We don't want to be by seaside - end of the political pier show

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The Tories have signalled they are ready to roll down the curtain on one of the longest surviving political traditions: the week-long conference by the seaside.

The Conservative Party chairman, Francis Maude, said he wanted to make it easier for young working people to attend by holding it possibly over a weekend.

Mr Maude said the mini-break conference would almost certainly take place in cities such as Bath or Newcastle. Labour is also planning to desert the seaside next year, having opted for Manchester for the main autumn conference.

"Having a party conference that only takes place on weekdays means that the only people who can come are the people who are paid to or are retired, or are independently rich - or are fanatics. Party conferences should be much more accessible for young working people," said Mr Maude.

The decision to desert the normal conference venues of Blackpool or Brighton may be welcomed by the Notting Hill set around the new Conservative leader, but it is dismaying some of the Tory old guard.

Lord Tebbit, the former party chairman, who was injured with his wife, Margaret, when a Brighton conference hotel was bombed in 1984, said he would be saddened by the move.

"I am sad about it because it does seem to me an attempt by the leadership to put distance between itself and the party membership. I think it is another part of the centralising approach to minimise the contact with the grassroots, who tend to be old, which is a sin, and tend to be right-wing, which is also a sin."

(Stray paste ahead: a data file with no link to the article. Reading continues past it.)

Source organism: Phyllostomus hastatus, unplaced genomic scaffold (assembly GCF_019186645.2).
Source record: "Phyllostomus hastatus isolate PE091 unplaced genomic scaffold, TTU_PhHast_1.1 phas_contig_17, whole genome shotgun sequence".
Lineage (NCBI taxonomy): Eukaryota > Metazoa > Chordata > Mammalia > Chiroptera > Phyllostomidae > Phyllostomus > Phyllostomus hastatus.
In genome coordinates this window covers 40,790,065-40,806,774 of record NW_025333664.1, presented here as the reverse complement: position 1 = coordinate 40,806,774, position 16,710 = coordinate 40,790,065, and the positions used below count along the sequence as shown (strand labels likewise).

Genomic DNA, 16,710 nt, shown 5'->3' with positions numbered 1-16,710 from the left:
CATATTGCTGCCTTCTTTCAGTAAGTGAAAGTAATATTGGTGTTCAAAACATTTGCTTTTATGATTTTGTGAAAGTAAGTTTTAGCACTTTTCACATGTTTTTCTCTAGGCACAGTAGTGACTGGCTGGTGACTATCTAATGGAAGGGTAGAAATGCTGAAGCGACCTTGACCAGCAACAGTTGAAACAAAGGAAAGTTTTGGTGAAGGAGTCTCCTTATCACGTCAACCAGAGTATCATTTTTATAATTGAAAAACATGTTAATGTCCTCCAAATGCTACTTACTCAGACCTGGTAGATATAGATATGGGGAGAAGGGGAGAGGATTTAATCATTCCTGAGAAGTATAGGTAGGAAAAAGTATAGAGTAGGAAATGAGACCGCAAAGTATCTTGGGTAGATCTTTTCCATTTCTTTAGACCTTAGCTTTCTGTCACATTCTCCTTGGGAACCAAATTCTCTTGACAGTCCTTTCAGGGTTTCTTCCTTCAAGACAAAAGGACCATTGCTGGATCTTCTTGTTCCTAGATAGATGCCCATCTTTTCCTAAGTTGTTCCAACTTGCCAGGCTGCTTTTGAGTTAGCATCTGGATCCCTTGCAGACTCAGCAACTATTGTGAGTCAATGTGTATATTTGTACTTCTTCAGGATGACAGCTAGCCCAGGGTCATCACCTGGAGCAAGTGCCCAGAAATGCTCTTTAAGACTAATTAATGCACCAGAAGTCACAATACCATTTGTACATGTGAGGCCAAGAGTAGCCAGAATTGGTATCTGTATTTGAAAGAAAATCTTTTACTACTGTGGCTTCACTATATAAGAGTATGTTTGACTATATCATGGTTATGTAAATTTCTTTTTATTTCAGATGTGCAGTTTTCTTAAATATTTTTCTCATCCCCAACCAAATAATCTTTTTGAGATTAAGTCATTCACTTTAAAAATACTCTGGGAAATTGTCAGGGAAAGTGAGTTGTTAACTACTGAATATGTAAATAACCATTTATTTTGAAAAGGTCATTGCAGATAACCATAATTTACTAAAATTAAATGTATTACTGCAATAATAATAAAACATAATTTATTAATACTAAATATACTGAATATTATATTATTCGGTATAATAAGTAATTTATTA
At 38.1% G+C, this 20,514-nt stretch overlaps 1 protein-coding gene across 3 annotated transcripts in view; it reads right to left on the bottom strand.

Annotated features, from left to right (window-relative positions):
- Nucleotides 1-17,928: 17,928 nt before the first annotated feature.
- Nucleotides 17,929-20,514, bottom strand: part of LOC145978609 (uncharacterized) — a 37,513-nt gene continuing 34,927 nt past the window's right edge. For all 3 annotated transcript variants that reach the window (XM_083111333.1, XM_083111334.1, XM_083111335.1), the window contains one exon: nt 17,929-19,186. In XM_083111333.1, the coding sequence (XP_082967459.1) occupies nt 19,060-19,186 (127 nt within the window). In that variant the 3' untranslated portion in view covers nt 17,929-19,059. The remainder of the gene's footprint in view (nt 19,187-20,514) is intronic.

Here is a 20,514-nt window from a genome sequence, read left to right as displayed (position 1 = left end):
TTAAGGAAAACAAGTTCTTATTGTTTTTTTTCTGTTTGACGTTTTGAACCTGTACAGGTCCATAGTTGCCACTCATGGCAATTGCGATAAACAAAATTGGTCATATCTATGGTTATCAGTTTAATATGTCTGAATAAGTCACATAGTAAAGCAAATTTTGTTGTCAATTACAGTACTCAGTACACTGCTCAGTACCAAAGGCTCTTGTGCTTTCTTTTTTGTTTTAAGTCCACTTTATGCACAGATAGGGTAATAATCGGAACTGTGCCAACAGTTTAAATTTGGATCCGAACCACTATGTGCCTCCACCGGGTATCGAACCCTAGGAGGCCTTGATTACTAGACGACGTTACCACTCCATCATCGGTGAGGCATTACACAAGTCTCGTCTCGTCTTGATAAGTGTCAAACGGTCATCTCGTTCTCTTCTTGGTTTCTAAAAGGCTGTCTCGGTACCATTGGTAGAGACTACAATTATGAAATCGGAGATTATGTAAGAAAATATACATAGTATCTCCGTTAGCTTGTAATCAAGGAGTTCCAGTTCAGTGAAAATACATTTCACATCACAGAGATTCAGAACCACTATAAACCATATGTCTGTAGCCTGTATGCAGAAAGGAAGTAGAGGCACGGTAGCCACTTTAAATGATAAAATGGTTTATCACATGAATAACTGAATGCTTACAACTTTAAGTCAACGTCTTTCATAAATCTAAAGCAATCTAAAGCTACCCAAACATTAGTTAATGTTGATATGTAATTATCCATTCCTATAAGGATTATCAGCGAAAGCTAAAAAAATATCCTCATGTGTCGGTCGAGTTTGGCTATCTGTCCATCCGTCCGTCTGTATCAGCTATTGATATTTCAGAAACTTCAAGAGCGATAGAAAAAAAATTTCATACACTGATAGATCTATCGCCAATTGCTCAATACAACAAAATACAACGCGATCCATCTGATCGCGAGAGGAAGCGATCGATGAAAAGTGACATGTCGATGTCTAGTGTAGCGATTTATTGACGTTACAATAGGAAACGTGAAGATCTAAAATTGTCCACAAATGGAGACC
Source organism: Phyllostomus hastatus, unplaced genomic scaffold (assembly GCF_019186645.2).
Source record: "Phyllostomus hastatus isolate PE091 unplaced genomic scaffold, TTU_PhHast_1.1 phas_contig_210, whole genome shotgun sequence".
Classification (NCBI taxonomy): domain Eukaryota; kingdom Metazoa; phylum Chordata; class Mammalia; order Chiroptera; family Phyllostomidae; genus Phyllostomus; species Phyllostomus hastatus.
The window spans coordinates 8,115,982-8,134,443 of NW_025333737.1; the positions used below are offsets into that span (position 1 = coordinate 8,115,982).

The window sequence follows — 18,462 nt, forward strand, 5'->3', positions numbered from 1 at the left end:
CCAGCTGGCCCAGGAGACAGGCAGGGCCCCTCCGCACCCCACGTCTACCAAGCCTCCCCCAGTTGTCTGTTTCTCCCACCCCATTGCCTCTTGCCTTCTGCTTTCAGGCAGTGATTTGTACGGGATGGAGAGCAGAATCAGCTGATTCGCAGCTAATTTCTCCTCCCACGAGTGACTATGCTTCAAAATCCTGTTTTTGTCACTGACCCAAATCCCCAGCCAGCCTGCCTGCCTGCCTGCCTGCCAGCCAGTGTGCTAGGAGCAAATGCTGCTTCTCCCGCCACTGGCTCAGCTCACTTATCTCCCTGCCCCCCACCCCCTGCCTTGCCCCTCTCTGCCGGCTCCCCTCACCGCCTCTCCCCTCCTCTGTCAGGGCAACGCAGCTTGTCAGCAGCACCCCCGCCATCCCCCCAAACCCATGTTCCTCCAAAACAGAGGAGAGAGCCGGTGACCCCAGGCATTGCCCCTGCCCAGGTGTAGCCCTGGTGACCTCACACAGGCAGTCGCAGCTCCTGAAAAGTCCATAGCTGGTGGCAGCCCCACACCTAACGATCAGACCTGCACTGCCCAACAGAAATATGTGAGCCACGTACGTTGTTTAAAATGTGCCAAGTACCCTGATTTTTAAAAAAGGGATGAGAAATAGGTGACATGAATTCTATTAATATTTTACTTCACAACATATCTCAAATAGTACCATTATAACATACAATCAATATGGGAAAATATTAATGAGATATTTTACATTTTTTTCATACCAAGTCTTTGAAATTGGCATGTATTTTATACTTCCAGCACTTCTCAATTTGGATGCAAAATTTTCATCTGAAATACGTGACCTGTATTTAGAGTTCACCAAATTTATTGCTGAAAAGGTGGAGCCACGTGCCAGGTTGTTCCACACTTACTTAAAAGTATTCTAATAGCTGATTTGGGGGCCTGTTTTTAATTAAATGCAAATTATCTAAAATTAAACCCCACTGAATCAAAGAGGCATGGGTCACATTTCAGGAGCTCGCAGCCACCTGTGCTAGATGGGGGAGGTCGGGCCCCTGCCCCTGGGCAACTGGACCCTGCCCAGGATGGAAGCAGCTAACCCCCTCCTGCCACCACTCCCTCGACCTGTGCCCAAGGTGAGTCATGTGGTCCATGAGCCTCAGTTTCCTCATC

Lord Tebbit said the week-long conference was a great social event for the ordinary members to rub shoulders with cabinet ministers in the fuggy atmosphere of the conference hotel bars, or the banquets and dinner-dances organised by the seaside.

Some former Tory cabinet ministers may prefer to forget their appearances at the conference by the seaside. William Hague, newly brought back to the front bench as shadow Foreign Secretary, admits to being tired of seeing himself making his debut as a gauche 16-year-old, telling Margaret Thatcher and her cabinet to prepare to move over for the new generation.

Peter Lilley and Michael Portillo made toe-curlingly embarrassing speeches at the seaside, which may make them glad to see the back of the conference season. Mr Lilley scored a new low in the political charts with a song about "a little list", while Mr Portillo, as Defence Secretary, bombed with a speech that aped the SAS, saying: "We dare - we will win."

Jean Searle, a former president of the Conservative National Convention who organised the 2001 conference in Blackpool, said it was time to change.

"The party has to move forward, we have got to change," she told BBC News. "I would be disappointed to see the end of party conferences as they were at the seaside, but we have got to modernise. We no longer feel that Blackpool is the right place for a modern party."

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